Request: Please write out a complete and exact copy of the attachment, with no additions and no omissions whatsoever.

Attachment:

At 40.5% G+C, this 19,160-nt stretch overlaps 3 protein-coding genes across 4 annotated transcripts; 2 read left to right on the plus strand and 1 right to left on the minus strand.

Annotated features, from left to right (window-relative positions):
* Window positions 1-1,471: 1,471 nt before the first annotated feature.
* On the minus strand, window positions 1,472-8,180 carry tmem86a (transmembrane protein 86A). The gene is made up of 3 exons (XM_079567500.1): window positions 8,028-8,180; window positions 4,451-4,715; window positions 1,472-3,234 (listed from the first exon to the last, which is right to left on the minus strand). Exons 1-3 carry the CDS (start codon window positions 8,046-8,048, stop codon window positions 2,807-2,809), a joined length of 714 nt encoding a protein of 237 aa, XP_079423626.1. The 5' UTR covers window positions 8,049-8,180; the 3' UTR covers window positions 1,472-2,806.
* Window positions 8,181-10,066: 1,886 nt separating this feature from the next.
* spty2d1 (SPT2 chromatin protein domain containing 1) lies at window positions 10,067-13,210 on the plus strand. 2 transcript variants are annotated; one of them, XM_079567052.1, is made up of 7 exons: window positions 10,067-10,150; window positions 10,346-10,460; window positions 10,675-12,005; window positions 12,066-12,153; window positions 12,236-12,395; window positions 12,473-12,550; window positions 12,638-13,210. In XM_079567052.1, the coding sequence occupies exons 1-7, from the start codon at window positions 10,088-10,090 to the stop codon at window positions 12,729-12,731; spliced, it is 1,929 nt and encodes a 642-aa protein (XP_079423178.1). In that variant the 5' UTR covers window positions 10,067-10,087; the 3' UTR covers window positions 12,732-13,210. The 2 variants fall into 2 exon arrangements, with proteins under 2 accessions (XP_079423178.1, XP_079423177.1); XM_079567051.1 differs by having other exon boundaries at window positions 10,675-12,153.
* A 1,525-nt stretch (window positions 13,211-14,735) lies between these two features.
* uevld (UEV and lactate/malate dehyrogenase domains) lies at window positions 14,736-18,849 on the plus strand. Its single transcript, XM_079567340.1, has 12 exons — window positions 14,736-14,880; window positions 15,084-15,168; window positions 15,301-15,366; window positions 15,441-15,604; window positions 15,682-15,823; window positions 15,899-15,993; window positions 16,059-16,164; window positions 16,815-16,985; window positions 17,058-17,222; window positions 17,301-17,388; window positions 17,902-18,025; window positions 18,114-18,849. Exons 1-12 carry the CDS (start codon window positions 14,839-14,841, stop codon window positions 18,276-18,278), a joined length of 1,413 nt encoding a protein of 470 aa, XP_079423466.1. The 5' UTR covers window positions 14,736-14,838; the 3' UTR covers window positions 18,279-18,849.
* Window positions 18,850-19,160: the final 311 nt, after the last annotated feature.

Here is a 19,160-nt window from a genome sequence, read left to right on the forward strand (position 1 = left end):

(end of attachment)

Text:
At 40.5% G+C, this 19,160-nt stretch overlaps 3 protein-coding genes across 4 annotated transcripts; 2 read left to right on the plus strand and 1 right to left on the minus strand.

Annotated features, from left to right (window-relative positions):
* Window positions 1-1,471: 1,471 nt before the first annotated feature.
* On the minus strand, window positions 1,472-8,180 carry tmem86a (transmembrane protein 86A). The gene is made up of 3 exons (XM_079567500.1): window positions 8,028-8,180; window positions 4,451-4,715; window positions 1,472-3,234 (listed from the first exon to the last, which is right to left on the minus strand). Exons 1-3 carry the CDS (start codon window positions 8,046-8,048, stop codon window positions 2,807-2,809), a joined length of 714 nt encoding a protein of 237 aa, XP_079423626.1. The 5' UTR covers window positions 8,049-8,180; the 3' UTR covers window positions 1,472-2,806.
* Window positions 8,181-10,066: 1,886 nt separating this feature from the next.
* spty2d1 (SPT2 chromatin protein domain containing 1) lies at window positions 10,067-13,210 on the plus strand. 2 transcript variants are annotated; one of them, XM_079567052.1, is made up of 7 exons: window positions 10,067-10,150; window positions 10,346-10,460; window positions 10,675-12,005; window positions 12,066-12,153; window positions 12,236-12,395; window positions 12,473-12,550; window positions 12,638-13,210. In XM_079567052.1, the coding sequence occupies exons 1-7, from the start codon at window positions 10,088-10,090 to the stop codon at window positions 12,729-12,731; spliced, it is 1,929 nt and encodes a 642-aa protein (XP_079423178.1). In that variant the 5' UTR covers window positions 10,067-10,087; the 3' UTR covers window positions 12,732-13,210. The 2 variants fall into 2 exon arrangements, with proteins under 2 accessions (XP_079423178.1, XP_079423177.1); XM_079567051.1 differs by having other exon boundaries at window positions 10,675-12,153.
* A 1,525-nt stretch (window positions 13,211-14,735) lies between these two features.
* uevld (UEV and lactate/malate dehyrogenase domains) lies at window positions 14,736-18,849 on the plus strand. Its single transcript, XM_079567340.1, has 12 exons — window positions 14,736-14,880; window positions 15,084-15,168; window positions 15,301-15,366; window positions 15,441-15,604; window positions 15,682-15,823; window positions 15,899-15,993; window positions 16,059-16,164; window positions 16,815-16,985; window positions 17,058-17,222; window positions 17,301-17,388; window positions 17,902-18,025; window positions 18,114-18,849. Exons 1-12 carry the CDS (start codon window positions 14,839-14,841, stop codon window positions 18,276-18,278), a joined length of 1,413 nt encoding a protein of 470 aa, XP_079423466.1. The 5' UTR covers window positions 14,736-14,838; the 3' UTR covers window positions 18,279-18,849.
* Window positions 18,850-19,160: the final 311 nt, after the last annotated feature.

Here is a 19,160-nt window from a genome sequence, read left to right on the forward strand (position 1 = left end):